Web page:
Nine lawmakers on the Senate education committee are asking the panel’s chairman to hold hearings on the state of schools in Puerto Rico and the U.S. Virgin Islands in the wake of Hurricanes Irma and Maria.
In a Dec. 21 letter to Sen. Lamar Alexander, R-Tenn., the senators say such proceedings would help provide “a detailed understanding of the health and education challenges facing Puerto Rico and the U.S. Virgin Islands, as well as an understanding of how departments under the committee’s purview have provided relief, and how they can improve relief efforts.”
The letter was signed by Sens. Tammy Baldwin of Wisconsin, Michael Bennet of Colorado, Bob Casey of Pennsylvania, Bill Cassidy of Louisiana, Tim Kaine of Virginia, Sen. Chris Murphy of Connecticut, Bernie Sanders of Vermont, Elizabeth Warren of Massachusetts, and Sheldon Whitehouse of Rhode Island. Cassidy is a Republican, Sanders is an independent, and the others are Democrats.
Here’s a portion of the letter focusing specifically on schools:
The huricanes also devastated the territories’ education systems. Students in the U.S.V.I. and Puerto Rico missed weeks of school as a result of the hurricanes.Though some of Puerto Rico’s 1,113 public schools have re-opened, the island’s Secretary of Education estimates that up to 20% will ‘have to be permanently shuttered.’ Of the schools that have re-opened, some are still filled with debris and have no running water or electricity. School districts throughout the U.S. mainland—including in Florida, New York, and Massachusetts—have seen an influx of Puerto Rican students, placing additional strain on already-limited public education budgets.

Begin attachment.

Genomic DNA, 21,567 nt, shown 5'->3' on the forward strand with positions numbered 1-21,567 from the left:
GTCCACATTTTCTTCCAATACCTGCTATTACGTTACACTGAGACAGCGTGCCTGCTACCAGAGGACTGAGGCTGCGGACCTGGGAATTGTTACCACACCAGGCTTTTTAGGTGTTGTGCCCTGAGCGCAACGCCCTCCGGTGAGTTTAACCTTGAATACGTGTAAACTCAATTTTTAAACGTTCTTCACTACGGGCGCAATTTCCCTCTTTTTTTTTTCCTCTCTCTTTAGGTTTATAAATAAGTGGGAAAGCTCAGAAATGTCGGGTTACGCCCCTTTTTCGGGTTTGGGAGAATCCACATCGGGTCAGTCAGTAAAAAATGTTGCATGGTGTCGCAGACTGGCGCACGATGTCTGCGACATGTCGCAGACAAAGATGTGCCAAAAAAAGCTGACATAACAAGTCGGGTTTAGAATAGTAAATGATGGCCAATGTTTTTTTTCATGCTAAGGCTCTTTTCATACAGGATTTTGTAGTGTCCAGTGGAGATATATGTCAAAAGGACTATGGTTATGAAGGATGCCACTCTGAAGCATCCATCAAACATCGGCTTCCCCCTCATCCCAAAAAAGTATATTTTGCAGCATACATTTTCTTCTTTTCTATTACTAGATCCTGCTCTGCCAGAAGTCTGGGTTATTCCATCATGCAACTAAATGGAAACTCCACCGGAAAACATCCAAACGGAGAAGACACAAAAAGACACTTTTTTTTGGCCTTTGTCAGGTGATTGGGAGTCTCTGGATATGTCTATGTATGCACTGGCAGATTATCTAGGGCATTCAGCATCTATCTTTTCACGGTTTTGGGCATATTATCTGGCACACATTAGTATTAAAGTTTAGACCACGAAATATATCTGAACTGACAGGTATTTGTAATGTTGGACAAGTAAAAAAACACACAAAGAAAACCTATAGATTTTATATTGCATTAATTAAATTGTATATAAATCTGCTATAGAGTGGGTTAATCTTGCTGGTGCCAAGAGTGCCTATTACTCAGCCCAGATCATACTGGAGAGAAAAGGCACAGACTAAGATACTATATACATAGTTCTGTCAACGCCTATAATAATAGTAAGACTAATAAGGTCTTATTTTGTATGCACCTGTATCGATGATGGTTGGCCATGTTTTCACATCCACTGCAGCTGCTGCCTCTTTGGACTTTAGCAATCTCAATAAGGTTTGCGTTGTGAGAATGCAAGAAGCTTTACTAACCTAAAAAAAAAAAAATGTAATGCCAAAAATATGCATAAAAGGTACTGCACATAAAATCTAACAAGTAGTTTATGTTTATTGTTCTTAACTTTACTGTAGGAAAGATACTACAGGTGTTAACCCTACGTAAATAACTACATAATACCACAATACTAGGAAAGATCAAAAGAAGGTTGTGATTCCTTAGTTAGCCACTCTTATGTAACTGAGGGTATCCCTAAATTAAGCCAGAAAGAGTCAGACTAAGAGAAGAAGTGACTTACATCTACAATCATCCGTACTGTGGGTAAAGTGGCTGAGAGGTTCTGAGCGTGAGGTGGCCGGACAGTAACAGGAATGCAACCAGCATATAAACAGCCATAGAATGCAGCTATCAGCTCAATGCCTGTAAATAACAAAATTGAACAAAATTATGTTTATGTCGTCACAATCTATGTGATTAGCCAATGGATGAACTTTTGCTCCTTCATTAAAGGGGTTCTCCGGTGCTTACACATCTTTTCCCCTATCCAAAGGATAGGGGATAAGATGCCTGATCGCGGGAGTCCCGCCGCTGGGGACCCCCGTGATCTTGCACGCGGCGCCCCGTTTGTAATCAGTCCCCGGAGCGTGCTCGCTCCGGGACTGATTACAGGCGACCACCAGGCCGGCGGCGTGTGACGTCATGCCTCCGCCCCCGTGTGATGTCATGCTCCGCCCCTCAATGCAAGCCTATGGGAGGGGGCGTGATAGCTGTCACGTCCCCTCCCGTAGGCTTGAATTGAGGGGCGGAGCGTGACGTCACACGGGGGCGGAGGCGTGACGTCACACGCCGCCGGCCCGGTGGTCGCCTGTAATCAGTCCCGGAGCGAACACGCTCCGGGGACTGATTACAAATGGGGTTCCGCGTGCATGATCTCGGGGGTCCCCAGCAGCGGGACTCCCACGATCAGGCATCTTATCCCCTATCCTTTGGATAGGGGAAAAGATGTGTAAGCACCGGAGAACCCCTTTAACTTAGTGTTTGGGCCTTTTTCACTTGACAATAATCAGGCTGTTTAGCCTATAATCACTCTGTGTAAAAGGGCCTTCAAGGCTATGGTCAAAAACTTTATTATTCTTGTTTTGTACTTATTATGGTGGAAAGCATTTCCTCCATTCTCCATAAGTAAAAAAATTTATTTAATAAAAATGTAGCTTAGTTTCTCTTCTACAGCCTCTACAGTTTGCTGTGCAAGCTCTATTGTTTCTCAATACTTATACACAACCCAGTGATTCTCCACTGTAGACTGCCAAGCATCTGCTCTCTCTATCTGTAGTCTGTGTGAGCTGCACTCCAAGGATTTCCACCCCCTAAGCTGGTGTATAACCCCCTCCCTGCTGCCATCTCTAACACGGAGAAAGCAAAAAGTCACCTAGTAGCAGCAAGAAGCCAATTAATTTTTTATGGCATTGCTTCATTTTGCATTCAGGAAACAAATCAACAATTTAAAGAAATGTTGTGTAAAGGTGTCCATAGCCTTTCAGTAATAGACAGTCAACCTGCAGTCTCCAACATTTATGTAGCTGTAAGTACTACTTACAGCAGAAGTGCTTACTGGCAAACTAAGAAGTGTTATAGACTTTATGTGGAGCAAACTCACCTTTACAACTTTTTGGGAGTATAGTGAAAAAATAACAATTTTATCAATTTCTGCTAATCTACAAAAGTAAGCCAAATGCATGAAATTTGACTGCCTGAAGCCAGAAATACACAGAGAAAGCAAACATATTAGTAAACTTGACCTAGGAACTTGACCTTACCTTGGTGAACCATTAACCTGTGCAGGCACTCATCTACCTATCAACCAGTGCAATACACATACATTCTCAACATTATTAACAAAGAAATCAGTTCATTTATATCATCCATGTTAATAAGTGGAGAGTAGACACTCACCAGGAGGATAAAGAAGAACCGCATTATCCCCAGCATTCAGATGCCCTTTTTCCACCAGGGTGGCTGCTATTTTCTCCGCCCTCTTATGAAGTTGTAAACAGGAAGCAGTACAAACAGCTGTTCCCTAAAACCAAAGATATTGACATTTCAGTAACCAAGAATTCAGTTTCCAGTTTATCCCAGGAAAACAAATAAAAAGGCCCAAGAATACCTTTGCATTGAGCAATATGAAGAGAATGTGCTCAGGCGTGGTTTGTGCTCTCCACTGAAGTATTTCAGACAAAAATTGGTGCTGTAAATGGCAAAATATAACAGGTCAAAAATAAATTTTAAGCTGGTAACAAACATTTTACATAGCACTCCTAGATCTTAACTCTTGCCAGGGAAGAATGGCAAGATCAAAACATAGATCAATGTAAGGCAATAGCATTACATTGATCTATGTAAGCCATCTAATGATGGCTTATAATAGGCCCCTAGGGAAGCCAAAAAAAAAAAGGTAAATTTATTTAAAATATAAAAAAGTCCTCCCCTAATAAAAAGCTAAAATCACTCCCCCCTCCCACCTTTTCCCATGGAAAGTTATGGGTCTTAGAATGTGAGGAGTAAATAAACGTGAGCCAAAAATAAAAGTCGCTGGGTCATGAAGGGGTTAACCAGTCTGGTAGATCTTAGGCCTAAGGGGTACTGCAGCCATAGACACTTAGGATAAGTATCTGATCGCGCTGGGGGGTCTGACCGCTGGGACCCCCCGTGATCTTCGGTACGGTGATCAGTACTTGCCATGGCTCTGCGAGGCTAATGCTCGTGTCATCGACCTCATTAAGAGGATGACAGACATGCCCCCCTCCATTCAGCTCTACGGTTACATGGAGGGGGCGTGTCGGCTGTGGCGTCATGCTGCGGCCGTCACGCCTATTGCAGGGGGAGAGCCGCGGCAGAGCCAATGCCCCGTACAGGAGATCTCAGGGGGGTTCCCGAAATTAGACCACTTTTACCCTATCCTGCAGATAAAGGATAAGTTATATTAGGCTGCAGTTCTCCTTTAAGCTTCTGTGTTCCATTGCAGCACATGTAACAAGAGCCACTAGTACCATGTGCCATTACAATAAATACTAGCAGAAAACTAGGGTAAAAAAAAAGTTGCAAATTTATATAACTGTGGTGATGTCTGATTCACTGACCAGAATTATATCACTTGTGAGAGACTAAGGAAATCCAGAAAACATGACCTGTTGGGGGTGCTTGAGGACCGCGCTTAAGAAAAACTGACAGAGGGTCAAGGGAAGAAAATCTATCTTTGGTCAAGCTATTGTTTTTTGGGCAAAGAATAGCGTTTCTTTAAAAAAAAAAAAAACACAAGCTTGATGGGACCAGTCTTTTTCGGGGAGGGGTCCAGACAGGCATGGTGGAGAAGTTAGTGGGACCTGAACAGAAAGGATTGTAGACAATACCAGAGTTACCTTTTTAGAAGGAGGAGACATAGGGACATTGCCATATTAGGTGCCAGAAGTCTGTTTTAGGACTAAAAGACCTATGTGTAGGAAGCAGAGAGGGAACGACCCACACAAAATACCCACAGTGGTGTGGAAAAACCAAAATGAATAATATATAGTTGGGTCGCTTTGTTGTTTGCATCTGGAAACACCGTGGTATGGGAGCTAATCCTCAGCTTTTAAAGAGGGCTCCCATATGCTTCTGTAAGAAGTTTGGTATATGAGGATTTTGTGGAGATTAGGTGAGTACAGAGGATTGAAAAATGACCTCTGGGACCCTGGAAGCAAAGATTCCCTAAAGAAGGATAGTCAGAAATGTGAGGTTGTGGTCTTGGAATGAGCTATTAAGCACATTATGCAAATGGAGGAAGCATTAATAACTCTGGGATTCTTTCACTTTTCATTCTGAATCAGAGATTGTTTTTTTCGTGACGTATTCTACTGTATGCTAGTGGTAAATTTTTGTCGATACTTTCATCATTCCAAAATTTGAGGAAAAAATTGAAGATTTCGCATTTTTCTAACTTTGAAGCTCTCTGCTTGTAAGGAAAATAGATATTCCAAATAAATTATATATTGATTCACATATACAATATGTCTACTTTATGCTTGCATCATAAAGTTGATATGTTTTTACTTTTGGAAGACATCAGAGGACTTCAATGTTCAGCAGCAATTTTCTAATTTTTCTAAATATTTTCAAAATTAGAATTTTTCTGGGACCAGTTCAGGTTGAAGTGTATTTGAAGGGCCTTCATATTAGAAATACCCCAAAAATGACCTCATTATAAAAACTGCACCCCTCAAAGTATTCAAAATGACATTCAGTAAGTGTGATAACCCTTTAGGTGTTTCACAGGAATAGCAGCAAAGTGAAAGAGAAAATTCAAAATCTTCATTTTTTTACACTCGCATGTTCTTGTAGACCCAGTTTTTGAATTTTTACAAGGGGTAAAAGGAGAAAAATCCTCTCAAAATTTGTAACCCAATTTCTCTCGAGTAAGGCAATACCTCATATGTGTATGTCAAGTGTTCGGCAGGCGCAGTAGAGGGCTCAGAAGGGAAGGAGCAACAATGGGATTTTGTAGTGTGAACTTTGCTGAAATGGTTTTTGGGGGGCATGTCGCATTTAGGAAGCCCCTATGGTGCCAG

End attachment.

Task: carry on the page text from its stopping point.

In October, we reported from Puerto Rico on the serious challenges facing the U.S. territory’s parents, educators, and schools. Last month, Puerto Rico Secretary of Education Julia Keleher said the vast majority of the island’s schools had reopened, but that many had done so despite their poor condition, and after a decline in student enrollment. Keleher told us at the time that nine out of 10 Puerto Rican public schools had reopened.
We reached out to a spokesperson for Alexander to see if he had any plans for such hearings, and we’ll update this post if we’ll hear back.
Read the full letter below:
Photo: Juanita Negrón Reyes, principal of the Bernardo Gonzalez Colon School in Utuado, Puerto Rico, works on prepping food at her school in October after Hurricane Maria. (Swikar Patel/Education Week)
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